On Capitol Hill again, ATA’s Chris Spear told the House Ways and Means Committee that the nation’s infrastructure needs demand real funding solutions. “We are no longer facing a future highway maintenance crisis – we’re living it,” he said. “In nearly 53% of highway fatalities, the condition of the roadway contributed. Time wasted sitting in traffic has skyrocketed. Motorists now pay an average of $1,600 due to repairs and congestion each year. The escalating costs that are reflected in the prices we pay are measurable and should serve as offsets for new spending on our nation’s infrastructure.”
Roads and Government: A Call to Action
Across the legislative landscape, a myriad of groups is insisting Congress advance long-term infrastructure funding legislation this year. Speaking out along with trucking associations are AASHTO (American Association of State Highway Transportation Officials), the US Chamber of Commerce, the National Association of Manufacturers, the American Society of Civil Engineers and the American Road & Transportation Builders Association.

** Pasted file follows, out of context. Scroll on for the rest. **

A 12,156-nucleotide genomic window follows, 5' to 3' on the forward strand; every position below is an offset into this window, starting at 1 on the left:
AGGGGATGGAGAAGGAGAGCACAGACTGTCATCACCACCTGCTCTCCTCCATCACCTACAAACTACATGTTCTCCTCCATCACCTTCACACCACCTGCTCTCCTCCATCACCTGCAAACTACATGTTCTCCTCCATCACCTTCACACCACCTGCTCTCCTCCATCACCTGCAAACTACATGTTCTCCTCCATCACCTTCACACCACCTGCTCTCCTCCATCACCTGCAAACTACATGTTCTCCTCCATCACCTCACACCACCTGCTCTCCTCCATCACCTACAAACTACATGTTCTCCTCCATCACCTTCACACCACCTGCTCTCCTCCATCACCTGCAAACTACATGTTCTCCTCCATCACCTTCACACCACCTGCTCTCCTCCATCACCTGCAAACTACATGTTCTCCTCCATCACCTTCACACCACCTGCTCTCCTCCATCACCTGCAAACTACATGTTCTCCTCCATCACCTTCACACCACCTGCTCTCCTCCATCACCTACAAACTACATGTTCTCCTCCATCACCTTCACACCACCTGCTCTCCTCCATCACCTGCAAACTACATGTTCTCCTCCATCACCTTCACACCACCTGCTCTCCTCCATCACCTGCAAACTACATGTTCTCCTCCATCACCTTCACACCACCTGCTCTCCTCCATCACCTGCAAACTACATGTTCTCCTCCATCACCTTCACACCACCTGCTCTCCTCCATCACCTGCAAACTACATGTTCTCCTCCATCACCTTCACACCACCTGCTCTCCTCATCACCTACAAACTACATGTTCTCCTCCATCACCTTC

House and Senate transportation committees have been holding hearings aimed at addressing the nation’s infrastructure needs but transportation policymakers on Capitol Hill have yet to outline their vision for infrastructure legislation. While the new Congress and the White House kicked off 2019 saying that funding for infrastructure projects will be a top priority, transportation policymakers continue to disagree on the best approach for securing dollars in a federal highway account headed for insolvency in fewer than two years.
Among the possibilities are a nationwide vehicle-miles-traveled program, and increasing fuel taxes. While unpopular, some stakeholders argue that raising the federal 24.4-cents/gallon diesel tax and the 18.4-cents/gallon gas tax would be an ideal approach for restoring the long-term solvency of the Highway Trust Fund.
Canada also faces challenges relating to an aging road and highway infrastructure. In that country as well there is increased pressure for more federal, provincial and municipal spending.